The Washington Post

Weeknight Vegetarian: When eggplant mocks meat

Eggplant “Meatballs” in Tomato Sauce; they beat those mock meats that come out of a package. (Marge Ely/For The Washington Post)
Food and Dining Editor

I’ve always had mixed feelings about mock meats, especially the highly processed ones that include unpronounceable ingredients. I appreciate the need for meatless sources of protein, but why eat something made with, say, hydrolyzed vegetable protein when you can get your protein from the vegetables — and nuts and grains — themselves?

It’s a mistake, though, to think all attempts to replicate the taste and/or texture of meat are newfangled, the result of our dependence on manufactured rather than natural foods. In 7th-century China, Buddhist monks and nuns rinsed and kneaded wheat flour by hand to produce something malleable enough to play the part of meat; that’s what later became seitan.

Joe Yonan is the Food and Dining editor of The Washington Post and the author of "Eat Your Vegetables: Bold Recipes for the Single Cook." He writes the Food section's Weeknight Vegetarian column. View Archive

Still, I was surprised to see Eggplant “Meatballs” in Tomato Sauce in Domenica Marchetti’s lovely new cookbook, “The Glorious Vegetables of Italy” (Chronicle), because it hadn’t occurred to me that Italians thought of eggplant as a meat substitute. They have for centuries, Marchetti writes — not out of religious abstention, like the Buddhists, but because for the longest time, meat cost too much to take center stage on the table. On a peninsula with such a long growing season, though, vegetables abounded.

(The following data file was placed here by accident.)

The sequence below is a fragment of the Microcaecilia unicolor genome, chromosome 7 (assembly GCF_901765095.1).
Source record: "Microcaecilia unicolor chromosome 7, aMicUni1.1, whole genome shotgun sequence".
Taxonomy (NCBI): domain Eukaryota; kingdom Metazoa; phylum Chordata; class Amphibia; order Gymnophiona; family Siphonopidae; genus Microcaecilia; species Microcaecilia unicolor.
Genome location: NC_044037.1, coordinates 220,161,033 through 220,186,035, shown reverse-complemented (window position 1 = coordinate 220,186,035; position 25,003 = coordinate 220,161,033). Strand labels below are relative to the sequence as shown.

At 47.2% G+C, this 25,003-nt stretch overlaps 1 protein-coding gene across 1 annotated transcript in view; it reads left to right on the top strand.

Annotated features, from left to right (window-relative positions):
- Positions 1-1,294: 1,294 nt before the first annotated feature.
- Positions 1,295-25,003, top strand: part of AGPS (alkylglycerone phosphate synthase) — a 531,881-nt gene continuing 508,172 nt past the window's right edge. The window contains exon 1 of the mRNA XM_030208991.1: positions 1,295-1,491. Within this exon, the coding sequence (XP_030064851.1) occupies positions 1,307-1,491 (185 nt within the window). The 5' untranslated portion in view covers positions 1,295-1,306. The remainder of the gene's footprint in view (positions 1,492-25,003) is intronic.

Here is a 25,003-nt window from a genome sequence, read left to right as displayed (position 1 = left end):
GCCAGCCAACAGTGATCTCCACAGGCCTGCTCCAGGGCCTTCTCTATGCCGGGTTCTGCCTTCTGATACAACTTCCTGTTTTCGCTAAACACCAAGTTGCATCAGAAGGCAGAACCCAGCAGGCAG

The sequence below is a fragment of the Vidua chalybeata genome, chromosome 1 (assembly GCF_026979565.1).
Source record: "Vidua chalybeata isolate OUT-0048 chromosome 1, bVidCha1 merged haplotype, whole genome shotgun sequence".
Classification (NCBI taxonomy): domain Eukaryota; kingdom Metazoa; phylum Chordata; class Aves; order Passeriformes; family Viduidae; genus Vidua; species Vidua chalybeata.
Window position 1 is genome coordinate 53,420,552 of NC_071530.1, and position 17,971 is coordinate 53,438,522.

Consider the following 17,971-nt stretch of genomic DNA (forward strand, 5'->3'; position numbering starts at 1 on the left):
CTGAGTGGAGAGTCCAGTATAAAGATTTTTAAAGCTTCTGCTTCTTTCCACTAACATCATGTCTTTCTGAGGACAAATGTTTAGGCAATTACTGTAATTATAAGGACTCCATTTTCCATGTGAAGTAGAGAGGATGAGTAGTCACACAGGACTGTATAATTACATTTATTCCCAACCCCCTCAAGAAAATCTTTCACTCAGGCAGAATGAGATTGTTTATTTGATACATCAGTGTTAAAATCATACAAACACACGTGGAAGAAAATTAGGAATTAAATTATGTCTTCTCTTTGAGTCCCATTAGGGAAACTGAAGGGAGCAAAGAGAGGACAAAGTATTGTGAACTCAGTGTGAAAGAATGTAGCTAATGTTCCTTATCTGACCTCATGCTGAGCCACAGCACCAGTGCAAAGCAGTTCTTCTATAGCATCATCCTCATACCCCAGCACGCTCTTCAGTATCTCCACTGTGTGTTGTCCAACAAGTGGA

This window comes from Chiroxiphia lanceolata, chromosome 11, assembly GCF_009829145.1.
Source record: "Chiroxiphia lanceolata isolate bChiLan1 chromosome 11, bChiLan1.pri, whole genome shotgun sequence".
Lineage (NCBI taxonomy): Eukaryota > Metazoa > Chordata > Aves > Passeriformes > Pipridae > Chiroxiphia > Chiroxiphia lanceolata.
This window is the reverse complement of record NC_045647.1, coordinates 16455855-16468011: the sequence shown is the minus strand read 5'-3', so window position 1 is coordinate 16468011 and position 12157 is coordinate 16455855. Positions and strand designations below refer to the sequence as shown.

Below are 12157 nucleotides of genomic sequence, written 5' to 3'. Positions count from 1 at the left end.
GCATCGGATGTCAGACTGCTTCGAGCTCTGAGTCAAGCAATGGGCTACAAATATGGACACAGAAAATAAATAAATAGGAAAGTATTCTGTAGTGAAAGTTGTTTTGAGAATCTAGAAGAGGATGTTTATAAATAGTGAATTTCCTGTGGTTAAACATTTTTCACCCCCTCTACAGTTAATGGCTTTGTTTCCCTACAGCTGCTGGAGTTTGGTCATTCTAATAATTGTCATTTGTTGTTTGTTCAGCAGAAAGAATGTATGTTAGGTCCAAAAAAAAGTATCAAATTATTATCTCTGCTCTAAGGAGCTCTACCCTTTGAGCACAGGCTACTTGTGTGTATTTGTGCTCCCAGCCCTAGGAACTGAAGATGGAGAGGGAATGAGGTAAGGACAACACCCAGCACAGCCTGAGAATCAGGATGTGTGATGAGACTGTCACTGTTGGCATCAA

“There is magic in eggplant,” Marchetti writes, and not only when it’s made into balls: “Dipped in flour, egg, and bread crumbs and panfried, sliced eggplant does a great job of mimicking veal or chicken cutlets.”

It would be a disservice to her celebration of vegetables to act as if meat imitation were in any way the focus of her latest work. She writes a paean to the Italian kitchen’s great and important contributions to the world of vegetable cookery, and in most of her recipes the vegetables don’t get disguised anywhere nearly as completely as the eggplant does in those meatballs. Roasted mushrooms are stirred into risottos, green beans are roasted, then tossed with feta and herbs, fennel becomes the topping for a white pizza. The book isn’t vegetarian per se, but most of its dishes qualify or could be adapted, and it might be worth the cover price just for its Vegetable Essential primer.

Nonetheless, I couldn’t resist that magical eggplant preparation, partly because I knew Marchetti’s recipe would be as foolproof as usual and also because my boyfriend, Carl, isn’t exactly an eggplant fan. He raised an eyebrow and shook his head when he saw me roast it, scoop out the flesh, combine it with bread crumbs, egg, cheese, herbs and garlic and form it into balls. But once I fried them and stewed them with a simple tomato sauce (also from Marchetti’s book), he happily dug in.

It wasn’t the quickest route to a meatless meatball, but it beat the heck out of anything I could get from a package. And I knew exactly what was in it.



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